Divergence of Language as a Barrier to Nationwide Competency
After experiencing a brief period of independence from foreign rule, the country went under a 20-year dictatorship under then-President Marcos. As the Philippines struggled as a third world developing country, the educational system stagnated since it was given less focus and attention.
Although Tagalog is being taught as part of the curriculum, the public school teachers throughout the nation resorted to the use of their region’s vernacular as a means to teach basic reading, writing and mathematical skills.
It was only after the restoration of the democratic form of government that the significance of communication in the Philippines was thoroughly reviewed in order to pave the way for a better educational system. This became of critical importance, inasmuch as the educational institutions were producing high school and college graduates that fell short in terms of competencies in science, technology and English proficiency.
In 2004, the Tagalog dialect was renamed as Filipino; hence, the latter was established as the official name of the Philippine national language. The objective was to associate the Tagalog syntax and grammar with the Filipino identity and nationality, which was in line with the country’s aim to gain international recognition.
Thereafter, a student of Ateneo de Manila University named Martin Gomez, presented and registered the Filipino national language with the International Organization for Standardization (ISO) registry of languages. On September 21, 2004, Filipino was added to the said registry under the ISO 639-2 code fil. .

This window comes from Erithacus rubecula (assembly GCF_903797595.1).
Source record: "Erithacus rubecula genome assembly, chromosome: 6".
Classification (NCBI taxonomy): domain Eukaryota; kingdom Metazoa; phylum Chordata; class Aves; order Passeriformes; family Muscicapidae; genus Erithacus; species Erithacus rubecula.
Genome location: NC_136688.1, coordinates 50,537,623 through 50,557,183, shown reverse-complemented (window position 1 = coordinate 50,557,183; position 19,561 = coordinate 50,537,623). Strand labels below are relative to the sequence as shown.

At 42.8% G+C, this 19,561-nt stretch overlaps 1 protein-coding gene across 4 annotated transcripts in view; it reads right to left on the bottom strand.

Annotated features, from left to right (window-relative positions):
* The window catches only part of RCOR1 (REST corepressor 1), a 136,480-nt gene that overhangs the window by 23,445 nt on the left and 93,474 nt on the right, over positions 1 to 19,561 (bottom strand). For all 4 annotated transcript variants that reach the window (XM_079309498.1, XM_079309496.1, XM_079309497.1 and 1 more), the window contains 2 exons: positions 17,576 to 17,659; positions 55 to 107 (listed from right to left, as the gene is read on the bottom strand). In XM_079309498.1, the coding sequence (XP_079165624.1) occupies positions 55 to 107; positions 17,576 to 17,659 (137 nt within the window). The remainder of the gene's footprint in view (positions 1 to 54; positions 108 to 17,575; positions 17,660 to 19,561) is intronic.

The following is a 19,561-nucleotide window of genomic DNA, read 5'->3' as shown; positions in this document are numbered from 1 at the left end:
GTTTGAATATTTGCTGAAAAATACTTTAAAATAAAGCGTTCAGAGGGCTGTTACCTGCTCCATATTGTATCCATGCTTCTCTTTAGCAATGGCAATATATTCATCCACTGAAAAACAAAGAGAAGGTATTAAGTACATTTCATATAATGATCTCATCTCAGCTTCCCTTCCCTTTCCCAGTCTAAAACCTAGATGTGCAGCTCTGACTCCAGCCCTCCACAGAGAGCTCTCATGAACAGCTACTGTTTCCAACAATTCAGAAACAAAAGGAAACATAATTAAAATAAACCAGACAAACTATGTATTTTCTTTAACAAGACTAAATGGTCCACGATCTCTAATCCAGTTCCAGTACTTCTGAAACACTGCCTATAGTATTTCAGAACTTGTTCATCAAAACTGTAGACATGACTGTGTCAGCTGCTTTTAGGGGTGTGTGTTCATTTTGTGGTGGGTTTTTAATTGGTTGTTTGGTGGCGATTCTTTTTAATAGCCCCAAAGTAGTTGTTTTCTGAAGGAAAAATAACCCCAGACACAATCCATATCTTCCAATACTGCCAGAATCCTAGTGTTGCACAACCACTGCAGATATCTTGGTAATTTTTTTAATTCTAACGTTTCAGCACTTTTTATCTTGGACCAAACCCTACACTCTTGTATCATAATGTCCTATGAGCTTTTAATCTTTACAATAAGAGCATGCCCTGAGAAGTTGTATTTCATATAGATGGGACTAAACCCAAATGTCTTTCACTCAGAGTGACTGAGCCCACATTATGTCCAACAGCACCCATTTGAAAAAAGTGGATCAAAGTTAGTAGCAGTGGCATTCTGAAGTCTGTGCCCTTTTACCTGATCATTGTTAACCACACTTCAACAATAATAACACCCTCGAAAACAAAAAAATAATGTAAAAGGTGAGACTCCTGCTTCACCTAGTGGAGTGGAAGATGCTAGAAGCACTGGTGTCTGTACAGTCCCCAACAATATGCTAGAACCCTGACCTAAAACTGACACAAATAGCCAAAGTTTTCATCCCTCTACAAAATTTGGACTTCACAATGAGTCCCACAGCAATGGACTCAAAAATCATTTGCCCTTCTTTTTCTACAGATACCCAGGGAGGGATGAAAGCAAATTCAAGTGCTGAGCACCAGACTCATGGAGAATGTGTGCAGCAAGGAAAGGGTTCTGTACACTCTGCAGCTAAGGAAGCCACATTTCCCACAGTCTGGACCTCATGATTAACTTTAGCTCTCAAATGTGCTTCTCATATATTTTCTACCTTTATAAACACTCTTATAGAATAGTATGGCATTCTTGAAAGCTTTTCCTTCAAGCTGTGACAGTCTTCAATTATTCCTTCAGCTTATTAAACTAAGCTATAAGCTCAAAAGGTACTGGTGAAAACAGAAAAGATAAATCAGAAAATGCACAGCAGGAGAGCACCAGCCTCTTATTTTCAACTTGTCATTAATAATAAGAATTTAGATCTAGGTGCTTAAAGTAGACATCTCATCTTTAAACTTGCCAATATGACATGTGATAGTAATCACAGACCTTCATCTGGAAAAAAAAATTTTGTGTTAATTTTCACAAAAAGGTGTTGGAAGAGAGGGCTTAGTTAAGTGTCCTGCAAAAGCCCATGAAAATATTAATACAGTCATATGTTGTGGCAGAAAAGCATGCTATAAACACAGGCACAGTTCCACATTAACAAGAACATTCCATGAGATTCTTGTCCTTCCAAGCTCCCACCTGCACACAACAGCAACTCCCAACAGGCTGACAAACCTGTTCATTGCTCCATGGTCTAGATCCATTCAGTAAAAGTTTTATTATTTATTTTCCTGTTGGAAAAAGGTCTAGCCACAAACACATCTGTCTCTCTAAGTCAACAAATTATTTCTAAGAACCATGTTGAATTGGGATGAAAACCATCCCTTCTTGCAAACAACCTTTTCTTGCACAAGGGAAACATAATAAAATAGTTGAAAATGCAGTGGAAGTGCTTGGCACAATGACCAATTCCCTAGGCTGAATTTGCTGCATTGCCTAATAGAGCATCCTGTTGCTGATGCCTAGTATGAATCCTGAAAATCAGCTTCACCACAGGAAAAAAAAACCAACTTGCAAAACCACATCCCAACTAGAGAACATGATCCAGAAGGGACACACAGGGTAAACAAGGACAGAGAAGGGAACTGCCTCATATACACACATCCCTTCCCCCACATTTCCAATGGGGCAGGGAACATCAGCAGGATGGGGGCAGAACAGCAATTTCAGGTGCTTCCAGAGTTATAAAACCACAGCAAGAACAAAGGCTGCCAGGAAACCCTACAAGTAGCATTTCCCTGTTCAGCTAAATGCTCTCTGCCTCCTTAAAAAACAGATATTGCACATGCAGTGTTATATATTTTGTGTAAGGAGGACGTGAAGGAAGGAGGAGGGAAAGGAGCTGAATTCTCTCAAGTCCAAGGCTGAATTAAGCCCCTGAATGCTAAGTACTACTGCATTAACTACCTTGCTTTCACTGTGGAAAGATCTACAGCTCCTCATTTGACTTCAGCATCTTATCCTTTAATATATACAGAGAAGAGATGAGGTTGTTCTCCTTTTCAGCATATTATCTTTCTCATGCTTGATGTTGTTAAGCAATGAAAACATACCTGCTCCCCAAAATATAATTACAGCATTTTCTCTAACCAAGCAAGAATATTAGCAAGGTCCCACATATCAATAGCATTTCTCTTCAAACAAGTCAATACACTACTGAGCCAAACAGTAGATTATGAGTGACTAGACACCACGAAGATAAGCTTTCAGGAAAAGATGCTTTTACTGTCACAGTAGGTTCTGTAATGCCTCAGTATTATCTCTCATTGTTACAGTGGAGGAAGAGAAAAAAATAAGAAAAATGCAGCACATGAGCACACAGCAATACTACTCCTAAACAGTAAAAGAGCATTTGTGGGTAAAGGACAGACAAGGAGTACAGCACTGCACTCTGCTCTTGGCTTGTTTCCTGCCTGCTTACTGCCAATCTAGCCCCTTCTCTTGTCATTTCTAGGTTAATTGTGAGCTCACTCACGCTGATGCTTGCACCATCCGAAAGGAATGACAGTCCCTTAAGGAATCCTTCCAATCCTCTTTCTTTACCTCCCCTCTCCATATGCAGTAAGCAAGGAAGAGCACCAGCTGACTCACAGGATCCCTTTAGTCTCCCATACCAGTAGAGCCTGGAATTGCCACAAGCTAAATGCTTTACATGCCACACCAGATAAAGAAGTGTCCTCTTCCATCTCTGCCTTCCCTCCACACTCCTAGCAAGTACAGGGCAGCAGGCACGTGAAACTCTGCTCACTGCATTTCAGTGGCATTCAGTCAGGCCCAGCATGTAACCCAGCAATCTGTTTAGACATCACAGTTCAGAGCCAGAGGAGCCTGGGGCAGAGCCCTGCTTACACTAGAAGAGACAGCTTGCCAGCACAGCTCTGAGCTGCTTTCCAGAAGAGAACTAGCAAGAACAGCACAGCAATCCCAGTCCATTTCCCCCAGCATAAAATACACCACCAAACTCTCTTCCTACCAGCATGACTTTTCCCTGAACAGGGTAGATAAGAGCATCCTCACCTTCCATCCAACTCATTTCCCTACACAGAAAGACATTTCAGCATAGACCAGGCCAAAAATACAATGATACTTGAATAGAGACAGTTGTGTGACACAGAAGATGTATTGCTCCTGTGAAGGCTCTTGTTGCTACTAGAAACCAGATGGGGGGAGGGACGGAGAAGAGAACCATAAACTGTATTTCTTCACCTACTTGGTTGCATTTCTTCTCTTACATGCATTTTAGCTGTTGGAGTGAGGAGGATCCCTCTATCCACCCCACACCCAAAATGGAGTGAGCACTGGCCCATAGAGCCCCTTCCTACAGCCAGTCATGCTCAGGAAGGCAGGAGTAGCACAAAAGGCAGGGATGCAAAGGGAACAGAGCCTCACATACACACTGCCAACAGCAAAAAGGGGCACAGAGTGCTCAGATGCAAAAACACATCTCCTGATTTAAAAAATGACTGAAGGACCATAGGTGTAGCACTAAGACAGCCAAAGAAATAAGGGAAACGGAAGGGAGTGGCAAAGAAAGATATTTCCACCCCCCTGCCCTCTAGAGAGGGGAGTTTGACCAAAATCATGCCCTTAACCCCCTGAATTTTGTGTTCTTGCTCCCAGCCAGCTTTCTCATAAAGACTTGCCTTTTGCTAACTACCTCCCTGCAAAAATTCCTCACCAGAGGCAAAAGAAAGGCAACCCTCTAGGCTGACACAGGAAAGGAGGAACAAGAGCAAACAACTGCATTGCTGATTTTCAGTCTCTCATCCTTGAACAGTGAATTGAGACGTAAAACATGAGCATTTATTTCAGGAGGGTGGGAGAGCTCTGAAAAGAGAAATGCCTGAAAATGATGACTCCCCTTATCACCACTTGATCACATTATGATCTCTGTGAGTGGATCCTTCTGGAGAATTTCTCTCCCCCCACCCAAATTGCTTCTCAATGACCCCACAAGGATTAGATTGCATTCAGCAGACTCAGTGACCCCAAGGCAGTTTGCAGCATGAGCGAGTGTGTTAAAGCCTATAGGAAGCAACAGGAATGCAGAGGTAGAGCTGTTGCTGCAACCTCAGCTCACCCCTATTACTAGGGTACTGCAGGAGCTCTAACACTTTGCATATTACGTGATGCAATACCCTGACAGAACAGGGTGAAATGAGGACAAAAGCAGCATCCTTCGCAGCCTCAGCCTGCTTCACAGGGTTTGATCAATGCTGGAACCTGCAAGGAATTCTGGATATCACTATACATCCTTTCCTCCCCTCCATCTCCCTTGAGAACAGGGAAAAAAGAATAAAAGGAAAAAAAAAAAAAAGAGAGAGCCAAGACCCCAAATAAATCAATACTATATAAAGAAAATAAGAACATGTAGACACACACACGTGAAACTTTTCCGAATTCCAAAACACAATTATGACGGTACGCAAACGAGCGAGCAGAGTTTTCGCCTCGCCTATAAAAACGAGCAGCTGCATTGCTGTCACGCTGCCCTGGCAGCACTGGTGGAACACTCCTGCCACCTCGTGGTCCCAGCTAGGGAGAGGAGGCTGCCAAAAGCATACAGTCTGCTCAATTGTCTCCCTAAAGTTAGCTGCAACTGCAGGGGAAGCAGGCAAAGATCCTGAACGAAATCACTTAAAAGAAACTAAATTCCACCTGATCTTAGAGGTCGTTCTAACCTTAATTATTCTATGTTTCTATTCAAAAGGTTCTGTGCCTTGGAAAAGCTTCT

In 2006, the 13th Congress passed House Bill No. 4701, which reads as follows:
- English, Filipino or the regional/native language may be used as the MOI (method of instruction) in all subjects from preschool until Grade II
- English and Filipino shall be taught as separate subjects in all levels in the elementary and secondary
- In all academic subjects in the elementary grades from Grade III to Grade VI and in all levels in the secondary, the MOI shall be in English
Learning English as a second medium for communication became a matter of considerable importance, in view of the following:
(1) Advancements in science and computer technology are imparted through and supported by materials written in English.
(2) In order to cope with the globalization trend, the country needs to increase the national competency level in science and technology, which requires interacting with multi-cultural units and in accordance with international rules.
(3) Increased competition coming from neighboring Asian countries has scaled down the Filipino workers’ opportunities for overseas employment.
(4) Increasing demand for outsourced workers via business process outsourcing units and the Internet’s online facilities.